The ORCA Card program is robust, allowing folks to easily tap onto King County Metro, Sound Transit, Community Transit, Everett Transit, Kitsap Transit, Pierce Transit, the Seattle Streetcar, the King County Water Taxi, and Washington State Ferries. Now, Seattle Center Monorail will join the ORCA family in October!
Monorail will begin accepting ORCA starting Monday, October 7. Transit enthusiasts rejoice!
Here’s the story:
A study was conducted, at the request of Seattle City Councilmembers in 2014, to determine whether ORCA was a feasible fare option to implement on the Monorail.
Guess what: it was! Next steps? The process toward implementation.
Seattle Center Monorail is a public-private partnership between the city and Seattle Monorail Services (SMS). This meant that talks began between SMS and the City. Next came approval by the ORCA governing board and a partnership between the City of Seattle and King County Metro, who sponsors the Monorail’s participation in ORCA.
As part of Monorail accepting ORCA, changes will be made to fares.
The proposed fare change for adults is increasing from $2.50 to $3.00. Age classifications will also change to align with the seven regional transit agencies that are members of the ORCA system. All reduced fares will be $1.50 (youth, Regional Reduced Fare Program (RRFP) for seniors and people with disabilities, and ORCA LIFT).
What will this mean for your Monorail commute?
There are many benefits to using ORCA on the Monorail, including:
- The ability to transfer from other forms of transit without paying for a new ticket;
- The ease of using your ORCA card without having to dig through your wallet; and
- Quick and easy access to a central hub.
When you arrive at the Monorail station, you’ll give your ORCA card to the Monorail cashier to pay your fare.
Squeeze Your Way Downtown
The Seattle Center Monorail has two stops, connecting you directly between the Seattle Center and downtown Seattle. Throughout the Seattle Squeeze, we are all working hard to reduce traffic on our streets as major infrastructure changes impact how we get around downtown.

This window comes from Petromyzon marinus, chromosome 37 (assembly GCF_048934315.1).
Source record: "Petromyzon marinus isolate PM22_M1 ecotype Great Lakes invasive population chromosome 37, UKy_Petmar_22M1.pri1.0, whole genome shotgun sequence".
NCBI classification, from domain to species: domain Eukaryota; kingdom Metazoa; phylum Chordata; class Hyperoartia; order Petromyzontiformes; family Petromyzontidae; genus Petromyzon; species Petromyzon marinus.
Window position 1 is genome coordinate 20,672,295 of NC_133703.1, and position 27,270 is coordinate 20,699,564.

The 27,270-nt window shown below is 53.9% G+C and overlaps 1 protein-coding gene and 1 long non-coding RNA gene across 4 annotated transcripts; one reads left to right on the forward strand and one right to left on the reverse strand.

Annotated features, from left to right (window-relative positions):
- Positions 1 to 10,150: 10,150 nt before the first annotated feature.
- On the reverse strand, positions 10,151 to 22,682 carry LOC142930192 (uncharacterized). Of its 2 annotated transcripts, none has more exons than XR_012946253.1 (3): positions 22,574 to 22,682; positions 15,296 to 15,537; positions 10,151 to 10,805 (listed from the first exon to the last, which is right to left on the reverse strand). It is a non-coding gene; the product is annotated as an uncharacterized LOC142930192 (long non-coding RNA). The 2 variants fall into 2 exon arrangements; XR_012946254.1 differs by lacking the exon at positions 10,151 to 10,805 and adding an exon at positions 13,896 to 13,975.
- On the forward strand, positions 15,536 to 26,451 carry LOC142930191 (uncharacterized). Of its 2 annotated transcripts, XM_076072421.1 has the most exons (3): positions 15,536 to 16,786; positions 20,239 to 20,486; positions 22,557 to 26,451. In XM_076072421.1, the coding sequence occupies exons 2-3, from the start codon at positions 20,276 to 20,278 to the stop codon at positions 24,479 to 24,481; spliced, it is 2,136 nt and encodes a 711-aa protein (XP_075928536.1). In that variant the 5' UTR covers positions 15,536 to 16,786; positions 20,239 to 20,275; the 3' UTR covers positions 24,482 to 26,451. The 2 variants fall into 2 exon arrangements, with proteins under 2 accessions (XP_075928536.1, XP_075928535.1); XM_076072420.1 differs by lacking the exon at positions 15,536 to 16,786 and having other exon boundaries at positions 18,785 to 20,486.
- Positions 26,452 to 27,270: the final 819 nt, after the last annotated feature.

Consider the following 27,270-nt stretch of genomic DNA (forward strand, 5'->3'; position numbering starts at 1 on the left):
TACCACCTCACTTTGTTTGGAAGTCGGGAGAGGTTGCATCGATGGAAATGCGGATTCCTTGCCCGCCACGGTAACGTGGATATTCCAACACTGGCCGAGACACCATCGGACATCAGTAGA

Now, with tolling in the SR 99 tunnel beginning on November 9 which will bring more changes to traffic on our city streets in early November, the monorail’s direct connection in the heart of our city provides an opportunity to cut down on driving and save time on your commute.
Here’s what the Seattle Center had to say:
“We hope the ability to use ORCA on this vital link between Seattle Center and numerous downtown bus lines and Link Light Rail will result in greater transit use to our theaters, family destinations and other campus venues.”
The New Arena at Seattle Center is also excited about Monorail’s connection to the Arena!
“Transportation is a key priority for us to ensure our fans have a good experience getting to and from events at the New Arena at Seattle Center.
We are excited about the integration of ORCA on the Monorail. We expect Monorail will be a critical connection to get light rail riders (including our employees) to the New Arena at Seattle Center.”
History of the Monorail
Did your eyes glaze over at the word history? Wait, give us a chance! Transit history is not like the others…
The monorail was thought up in the early 19th century in Russia, and first implemented in London. The first US debut of the monorail was at the happiest place on earth – Disneyworld. Thanks, Walt Disney! Then, the monorail came to our very own city in 1962 for the Seattle World’s Fair.
Now, ORCA and the Seattle Center Monorail are teaming up to create the next chapter for this fun and convenient transit option.
For general information about the Monorail, see this FAQ (Our personal favorite question: Are dogs allowed on the Monorail? Answer: YES!)